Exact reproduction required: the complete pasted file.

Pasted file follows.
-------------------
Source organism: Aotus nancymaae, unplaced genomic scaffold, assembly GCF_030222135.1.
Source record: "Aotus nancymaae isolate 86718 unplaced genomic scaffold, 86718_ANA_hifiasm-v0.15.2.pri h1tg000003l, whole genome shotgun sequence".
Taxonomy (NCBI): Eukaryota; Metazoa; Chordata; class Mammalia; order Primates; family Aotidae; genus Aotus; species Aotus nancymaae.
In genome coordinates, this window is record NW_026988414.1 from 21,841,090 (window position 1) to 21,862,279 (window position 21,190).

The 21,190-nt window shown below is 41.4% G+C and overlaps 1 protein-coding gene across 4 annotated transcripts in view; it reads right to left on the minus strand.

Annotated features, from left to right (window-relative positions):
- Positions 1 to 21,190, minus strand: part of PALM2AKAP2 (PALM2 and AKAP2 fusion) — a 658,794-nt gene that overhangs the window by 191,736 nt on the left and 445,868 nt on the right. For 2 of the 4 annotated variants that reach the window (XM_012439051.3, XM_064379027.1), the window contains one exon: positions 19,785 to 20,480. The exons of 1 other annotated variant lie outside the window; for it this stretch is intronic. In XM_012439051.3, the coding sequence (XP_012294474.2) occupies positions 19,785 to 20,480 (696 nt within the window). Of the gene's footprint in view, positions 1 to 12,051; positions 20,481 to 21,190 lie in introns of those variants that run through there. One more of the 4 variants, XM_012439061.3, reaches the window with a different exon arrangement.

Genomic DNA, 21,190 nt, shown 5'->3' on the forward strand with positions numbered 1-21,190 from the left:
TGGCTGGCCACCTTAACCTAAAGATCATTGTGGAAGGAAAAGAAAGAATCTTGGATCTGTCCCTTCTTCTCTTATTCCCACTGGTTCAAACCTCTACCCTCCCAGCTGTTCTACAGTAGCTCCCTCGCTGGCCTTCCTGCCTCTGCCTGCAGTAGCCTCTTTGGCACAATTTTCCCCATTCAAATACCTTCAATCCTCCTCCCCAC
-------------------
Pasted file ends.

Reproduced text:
Source organism: Aotus nancymaae, unplaced genomic scaffold, assembly GCF_030222135.1.
Source record: "Aotus nancymaae isolate 86718 unplaced genomic scaffold, 86718_ANA_hifiasm-v0.15.2.pri h1tg000003l, whole genome shotgun sequence".
Taxonomy (NCBI): Eukaryota; Metazoa; Chordata; class Mammalia; order Primates; family Aotidae; genus Aotus; species Aotus nancymaae.
In genome coordinates, this window is record NW_026988414.1 from 21,841,090 (window position 1) to 21,862,279 (window position 21,190).

The 21,190-nt window shown below is 41.4% G+C and overlaps 1 protein-coding gene across 4 annotated transcripts in view; it reads right to left on the minus strand.

Annotated features, from left to right (window-relative positions):
- Positions 1 to 21,190, minus strand: part of PALM2AKAP2 (PALM2 and AKAP2 fusion) — a 658,794-nt gene that overhangs the window by 191,736 nt on the left and 445,868 nt on the right. For 2 of the 4 annotated variants that reach the window (XM_012439051.3, XM_064379027.1), the window contains one exon: positions 19,785 to 20,480. The exons of 1 other annotated variant lie outside the window; for it this stretch is intronic. In XM_012439051.3, the coding sequence (XP_012294474.2) occupies positions 19,785 to 20,480 (696 nt within the window). Of the gene's footprint in view, positions 1 to 12,051; positions 20,481 to 21,190 lie in introns of those variants that run through there. One more of the 4 variants, XM_012439061.3, reaches the window with a different exon arrangement.

Genomic DNA, 21,190 nt, shown 5'->3' on the forward strand with positions numbered 1-21,190 from the left:
TGGCTGGCCACCTTAACCTAAAGATCATTGTGGAAGGAAAAGAAAGAATCTTGGATCTGTCCCTTCTTCTCTTATTCCCACTGGTTCAAACCTCTACCCTCCCAGCTGTTCTACAGTAGCTCCCTCGCTGGCCTTCCTGCCTCTGCCTGCAGTAGCCTCTTTGGCACAATTTTCCCCATTCAAATACCTTCAATCCTCCTCCCCAC